It's getting its regional premiere at the Aronoff Center's Fifth Third Bank Theater (Friday-Feb. 12). Playwright Diane Samuels was inspired by the same documentary to create a poignant play -- also called KINDERTRANSPORT -- about one of the children affected by this wrenching experience. Tickets: 513-621-2787

MINI REVIEWS
One iconic role per actor is the standard rule, but Valerie Harper -- who played Rhoda Morgenstern on The Mary Tyler Moore Show back in the '70s -- proves her dramatic versatility by bringing Golda Meir to life in the touring production of GOLDA'S BALCONY, onstage at the Aronoff Center through Feb. 5. The one-woman script is anchored within the 1973 Yom Kippur War, when Meir -- at age 74 -- was prime minister of a beleaguered Israel. Not only does Harper re-create the pragmatic and single-minded leader, she conveys a convincing portrait of her as a woman ahead of her time. In addition, she gives voice to more than 40 other historical characters, from Meir's neglected husband to an intransigent Henry Kissinger. It's a bravura work, beautifully staged and lit. Her story tells us a lot about today's Middle East. Unfortunately, since it's not a musical, Broadway in Cincinnati isn't selling many tickets. If you care about good theater, not to mention the world we live in, you owe it to yourself to see this one. Grade: B+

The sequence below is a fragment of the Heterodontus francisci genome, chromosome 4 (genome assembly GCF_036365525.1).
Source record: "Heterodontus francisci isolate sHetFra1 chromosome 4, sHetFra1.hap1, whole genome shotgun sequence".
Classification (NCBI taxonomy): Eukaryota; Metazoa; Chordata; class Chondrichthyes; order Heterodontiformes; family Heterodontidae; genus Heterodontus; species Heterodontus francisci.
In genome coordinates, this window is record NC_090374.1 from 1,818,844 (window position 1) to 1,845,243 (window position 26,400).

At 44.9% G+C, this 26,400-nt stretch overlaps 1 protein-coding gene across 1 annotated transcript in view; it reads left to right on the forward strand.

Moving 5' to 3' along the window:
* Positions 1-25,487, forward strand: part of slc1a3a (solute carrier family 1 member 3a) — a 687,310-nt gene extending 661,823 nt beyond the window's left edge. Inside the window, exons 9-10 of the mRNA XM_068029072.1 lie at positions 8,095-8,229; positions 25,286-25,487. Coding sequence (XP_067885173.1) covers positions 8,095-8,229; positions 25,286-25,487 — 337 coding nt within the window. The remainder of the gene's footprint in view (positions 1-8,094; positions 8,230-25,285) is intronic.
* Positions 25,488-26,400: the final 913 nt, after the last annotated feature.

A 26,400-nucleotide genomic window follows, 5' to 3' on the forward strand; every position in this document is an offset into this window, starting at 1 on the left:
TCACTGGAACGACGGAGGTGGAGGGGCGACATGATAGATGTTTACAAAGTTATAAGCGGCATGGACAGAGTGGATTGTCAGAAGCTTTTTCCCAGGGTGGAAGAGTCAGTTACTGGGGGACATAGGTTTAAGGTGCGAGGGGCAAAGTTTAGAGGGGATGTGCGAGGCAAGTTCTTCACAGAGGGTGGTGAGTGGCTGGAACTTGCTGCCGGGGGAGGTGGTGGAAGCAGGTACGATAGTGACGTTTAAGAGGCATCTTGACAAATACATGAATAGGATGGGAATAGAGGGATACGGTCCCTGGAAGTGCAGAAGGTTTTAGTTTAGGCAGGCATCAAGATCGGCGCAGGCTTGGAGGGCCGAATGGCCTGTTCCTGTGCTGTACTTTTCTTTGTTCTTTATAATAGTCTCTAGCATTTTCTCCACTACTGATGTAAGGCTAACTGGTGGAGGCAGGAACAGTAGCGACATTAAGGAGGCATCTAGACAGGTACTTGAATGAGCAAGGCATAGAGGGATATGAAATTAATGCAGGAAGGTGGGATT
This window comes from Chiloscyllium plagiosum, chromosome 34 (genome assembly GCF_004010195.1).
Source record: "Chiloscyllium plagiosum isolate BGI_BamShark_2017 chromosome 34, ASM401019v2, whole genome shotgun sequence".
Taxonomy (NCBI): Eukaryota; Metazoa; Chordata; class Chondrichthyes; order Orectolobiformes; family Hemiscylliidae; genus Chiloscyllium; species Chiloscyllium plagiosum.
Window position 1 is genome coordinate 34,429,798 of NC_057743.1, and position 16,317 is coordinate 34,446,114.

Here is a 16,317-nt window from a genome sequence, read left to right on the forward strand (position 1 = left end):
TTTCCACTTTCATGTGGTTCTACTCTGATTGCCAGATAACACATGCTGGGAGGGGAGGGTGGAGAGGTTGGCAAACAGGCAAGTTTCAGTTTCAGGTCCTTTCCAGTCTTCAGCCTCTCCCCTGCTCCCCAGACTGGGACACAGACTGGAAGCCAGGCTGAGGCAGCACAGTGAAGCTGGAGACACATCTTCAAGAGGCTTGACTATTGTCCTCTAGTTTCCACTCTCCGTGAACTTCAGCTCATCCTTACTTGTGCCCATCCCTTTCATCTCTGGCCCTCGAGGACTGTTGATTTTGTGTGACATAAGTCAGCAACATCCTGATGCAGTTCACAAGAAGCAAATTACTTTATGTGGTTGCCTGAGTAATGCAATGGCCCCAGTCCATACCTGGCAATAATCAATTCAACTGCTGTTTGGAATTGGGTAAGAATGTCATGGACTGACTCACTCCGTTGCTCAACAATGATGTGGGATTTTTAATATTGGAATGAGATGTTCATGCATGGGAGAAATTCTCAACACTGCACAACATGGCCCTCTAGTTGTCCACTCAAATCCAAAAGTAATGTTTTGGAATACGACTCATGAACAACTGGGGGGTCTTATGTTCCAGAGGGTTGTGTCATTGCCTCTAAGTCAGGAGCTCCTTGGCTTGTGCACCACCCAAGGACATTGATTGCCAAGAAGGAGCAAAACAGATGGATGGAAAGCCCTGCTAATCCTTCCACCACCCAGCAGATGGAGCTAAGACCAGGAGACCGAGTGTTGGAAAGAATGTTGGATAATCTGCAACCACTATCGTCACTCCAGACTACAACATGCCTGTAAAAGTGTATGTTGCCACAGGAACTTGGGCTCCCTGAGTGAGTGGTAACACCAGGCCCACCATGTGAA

contact rick Pender: rpender(at)
  K. Jenny Jones plays a woman who wins a million trading stamps in Les Belles-Soeurs.
Jason Burgess

K. Jenny Jones plays a woman who wins a million trading stamps in Les Belles-Soeurs.